TTU faculty member recognized by the National Academies’ Gulf Research Program

Assistant professor Changwon Son is one of six fellows named by the Gulf Research Program of...
Assistant professor Changwon Son is one of six fellows named by the Gulf Research Program of the National Academies of Sciences, Engineering, and Medicine.(Courtesy)
Published: Jan. 24, 2022 at 3:56 PM CST
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LUBBOCK, Texas (KCBD) - Texas Tech University’s Changwon Son, an assistant professor of Industrial, Manufacturing, And Systems Engineering (IMSE) in the Edward E. Whitacre Jr. College of Engineering, was one of six scientists selected for the Offshore Energy Safety track of the Early-Career Research Fellowship, the Gulf Research Program of the National Academies of Sciences, Engineering, and Medicine announced last Thursday, January 20.

The National Academies Gulf Research Program is an independent, science-based program founded in 2013 as part of legal settlements with the companies involved in the 2010 Deepwater Horizon disaster.

“I am very excited that Dr. Son has received this fellowship,” said Bryan Norman, chair of IMSE. “The IMSE department at Texas Tech has a long history of research excellence in the area of ergonomics and human factors in safety research in particular.

“I believe Dr. Son will continue to carry that safety research tradition into the future. Dr. Son’s work in safety and resilient system design in offshore operations is very timely and important,” he added.

During the two-year program, which started Jan. 1, 2022, the fellows will contribute to the advancement of safer, more reliable, and more efficient offshore energy operations in the Gulf of Mexico.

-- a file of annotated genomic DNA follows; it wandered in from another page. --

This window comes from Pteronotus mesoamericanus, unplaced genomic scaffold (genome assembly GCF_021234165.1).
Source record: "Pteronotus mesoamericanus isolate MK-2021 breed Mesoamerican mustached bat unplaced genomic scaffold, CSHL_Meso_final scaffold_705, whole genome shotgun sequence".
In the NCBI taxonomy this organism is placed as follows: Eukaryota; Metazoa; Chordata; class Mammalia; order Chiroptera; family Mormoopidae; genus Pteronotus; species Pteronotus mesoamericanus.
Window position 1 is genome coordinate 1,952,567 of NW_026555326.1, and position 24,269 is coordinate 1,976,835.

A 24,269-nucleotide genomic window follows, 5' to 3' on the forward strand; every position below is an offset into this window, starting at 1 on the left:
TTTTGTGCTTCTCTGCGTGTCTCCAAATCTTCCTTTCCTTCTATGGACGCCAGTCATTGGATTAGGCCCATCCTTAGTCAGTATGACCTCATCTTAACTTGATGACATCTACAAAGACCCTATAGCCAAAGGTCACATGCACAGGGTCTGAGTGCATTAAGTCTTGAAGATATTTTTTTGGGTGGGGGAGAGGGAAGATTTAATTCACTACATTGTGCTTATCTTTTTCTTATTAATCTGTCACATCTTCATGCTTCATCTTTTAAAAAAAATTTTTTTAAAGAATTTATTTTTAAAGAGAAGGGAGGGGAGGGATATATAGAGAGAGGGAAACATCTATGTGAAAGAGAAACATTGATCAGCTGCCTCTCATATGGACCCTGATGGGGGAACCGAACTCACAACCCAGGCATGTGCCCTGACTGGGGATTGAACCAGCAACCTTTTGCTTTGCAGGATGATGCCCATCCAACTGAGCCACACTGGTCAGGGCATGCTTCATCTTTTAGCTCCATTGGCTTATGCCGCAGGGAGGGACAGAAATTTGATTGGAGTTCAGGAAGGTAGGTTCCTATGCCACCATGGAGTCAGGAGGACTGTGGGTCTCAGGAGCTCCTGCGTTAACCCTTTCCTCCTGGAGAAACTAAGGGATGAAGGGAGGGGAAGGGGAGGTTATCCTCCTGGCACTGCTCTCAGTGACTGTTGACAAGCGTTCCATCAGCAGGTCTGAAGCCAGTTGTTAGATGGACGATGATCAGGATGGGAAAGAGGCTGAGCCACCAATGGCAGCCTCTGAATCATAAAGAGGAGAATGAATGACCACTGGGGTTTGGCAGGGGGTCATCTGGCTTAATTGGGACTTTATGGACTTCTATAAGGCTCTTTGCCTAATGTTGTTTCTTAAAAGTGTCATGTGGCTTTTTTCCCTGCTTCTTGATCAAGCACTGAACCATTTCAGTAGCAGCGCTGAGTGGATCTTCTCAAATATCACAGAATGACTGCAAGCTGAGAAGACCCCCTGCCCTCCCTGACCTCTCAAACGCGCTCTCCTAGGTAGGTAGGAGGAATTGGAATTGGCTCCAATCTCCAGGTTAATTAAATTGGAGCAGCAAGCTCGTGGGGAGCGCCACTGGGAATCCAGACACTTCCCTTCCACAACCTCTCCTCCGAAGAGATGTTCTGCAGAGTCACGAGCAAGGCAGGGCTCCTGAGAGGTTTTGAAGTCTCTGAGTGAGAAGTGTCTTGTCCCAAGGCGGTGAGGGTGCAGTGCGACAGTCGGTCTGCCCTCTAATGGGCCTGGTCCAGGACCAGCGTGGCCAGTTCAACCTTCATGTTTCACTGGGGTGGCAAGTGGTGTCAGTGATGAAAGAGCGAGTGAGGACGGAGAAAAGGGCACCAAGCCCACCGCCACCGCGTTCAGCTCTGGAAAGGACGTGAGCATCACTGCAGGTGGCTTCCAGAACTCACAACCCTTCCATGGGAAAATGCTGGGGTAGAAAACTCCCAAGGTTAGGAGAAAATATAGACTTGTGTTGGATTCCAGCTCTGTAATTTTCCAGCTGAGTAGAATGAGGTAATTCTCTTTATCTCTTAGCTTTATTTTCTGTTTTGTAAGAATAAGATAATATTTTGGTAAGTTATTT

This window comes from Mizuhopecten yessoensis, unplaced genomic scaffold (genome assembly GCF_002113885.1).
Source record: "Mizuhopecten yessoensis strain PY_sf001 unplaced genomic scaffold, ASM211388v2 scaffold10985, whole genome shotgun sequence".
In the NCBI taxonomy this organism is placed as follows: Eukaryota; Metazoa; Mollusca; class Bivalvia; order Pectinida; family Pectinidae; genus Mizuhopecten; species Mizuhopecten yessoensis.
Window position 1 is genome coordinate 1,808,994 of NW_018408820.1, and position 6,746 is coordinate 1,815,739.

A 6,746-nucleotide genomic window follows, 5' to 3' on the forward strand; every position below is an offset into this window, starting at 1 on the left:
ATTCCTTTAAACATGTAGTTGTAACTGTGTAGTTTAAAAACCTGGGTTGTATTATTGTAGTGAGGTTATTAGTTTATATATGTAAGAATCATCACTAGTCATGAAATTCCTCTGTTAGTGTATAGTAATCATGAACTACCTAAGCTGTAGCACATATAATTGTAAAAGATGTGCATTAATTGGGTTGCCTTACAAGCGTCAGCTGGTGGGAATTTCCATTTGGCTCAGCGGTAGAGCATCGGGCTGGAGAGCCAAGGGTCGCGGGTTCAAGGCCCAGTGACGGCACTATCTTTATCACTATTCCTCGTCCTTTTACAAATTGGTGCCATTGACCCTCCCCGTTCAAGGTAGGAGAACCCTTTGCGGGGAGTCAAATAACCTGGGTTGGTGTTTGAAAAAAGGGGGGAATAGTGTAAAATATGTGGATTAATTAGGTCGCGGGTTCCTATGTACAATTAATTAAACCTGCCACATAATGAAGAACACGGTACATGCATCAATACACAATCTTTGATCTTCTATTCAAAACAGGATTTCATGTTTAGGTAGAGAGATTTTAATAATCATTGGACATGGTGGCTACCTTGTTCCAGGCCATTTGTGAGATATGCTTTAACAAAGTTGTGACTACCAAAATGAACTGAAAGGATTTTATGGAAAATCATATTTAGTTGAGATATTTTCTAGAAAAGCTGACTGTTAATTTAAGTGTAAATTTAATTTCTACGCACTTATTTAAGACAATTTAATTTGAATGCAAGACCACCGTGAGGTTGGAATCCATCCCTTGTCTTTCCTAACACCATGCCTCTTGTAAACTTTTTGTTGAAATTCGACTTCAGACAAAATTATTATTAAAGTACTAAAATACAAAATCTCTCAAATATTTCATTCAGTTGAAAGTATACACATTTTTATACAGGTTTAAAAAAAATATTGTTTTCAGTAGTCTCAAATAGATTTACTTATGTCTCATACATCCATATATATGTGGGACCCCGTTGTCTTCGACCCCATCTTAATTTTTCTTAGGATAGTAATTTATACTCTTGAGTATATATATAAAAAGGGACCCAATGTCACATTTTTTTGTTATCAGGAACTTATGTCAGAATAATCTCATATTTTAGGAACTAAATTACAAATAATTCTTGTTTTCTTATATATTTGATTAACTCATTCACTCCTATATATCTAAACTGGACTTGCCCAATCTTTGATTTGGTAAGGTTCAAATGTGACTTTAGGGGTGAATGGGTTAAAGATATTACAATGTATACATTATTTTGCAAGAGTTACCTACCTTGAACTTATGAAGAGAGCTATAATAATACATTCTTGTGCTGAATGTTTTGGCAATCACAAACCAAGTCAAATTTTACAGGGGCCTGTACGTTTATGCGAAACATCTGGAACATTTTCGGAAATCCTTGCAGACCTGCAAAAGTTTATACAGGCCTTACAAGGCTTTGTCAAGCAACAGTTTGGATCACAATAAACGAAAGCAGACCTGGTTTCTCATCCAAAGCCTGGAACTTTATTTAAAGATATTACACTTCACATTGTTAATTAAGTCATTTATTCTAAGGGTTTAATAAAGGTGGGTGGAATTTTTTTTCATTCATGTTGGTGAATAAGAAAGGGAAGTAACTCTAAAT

“Offshore operations are an essential part of oil and gas production,” Son said. “However, risks of the offshore systems and activities must be managed appropriately. The Deepwater Horizon disaster that occurred in 2010 has clearly demonstrated the detrimental consequences of offshore incidents. To prevent future, similar incidents and protect workers, communities, and the environment from offshore disasters, my research is particularly focused on human workers’ cognition and behavior.

“Oftentimes, human workers are blamed for their errors, mistakes, and violations of procedures. However, there must be systemic causes that lead to such outcomes at the worker level. My goal is to generate new knowledge regarding the systemic causes of incidents and the design of tools and work processes that fit human capabilities and limitations to address those problems,” Son said.

Son’s work as an Early-Career Research Fellow will include designing standard operating procedures (SOPs) based on cognitive system theory, improving offshore teamwork by analyzing communication and interactions between crew members, and addressing the mental health challenges of offshore workers.

Son joined the IMSE department at Texas Tech in the fall of 2021 and serves as the director of the Safety, Human Factors, and Resilience Engineering (SHARE) Lab. He spent seven years working as a safety engineer and previously was selected as a Young Talent of the Resilience Engineering Association and an Emerging Leader of the Human Factors Ergonomics Society.

His research topics include human and team adaptive decision-making and performance in safety-critical contexts, such as oil and gas, disaster response, and health care practices.

“I hope the research I will conduct as an Early-Career Research Fellow will help Texas Tech University to remain in the forefront of safety research and education,” Son said.

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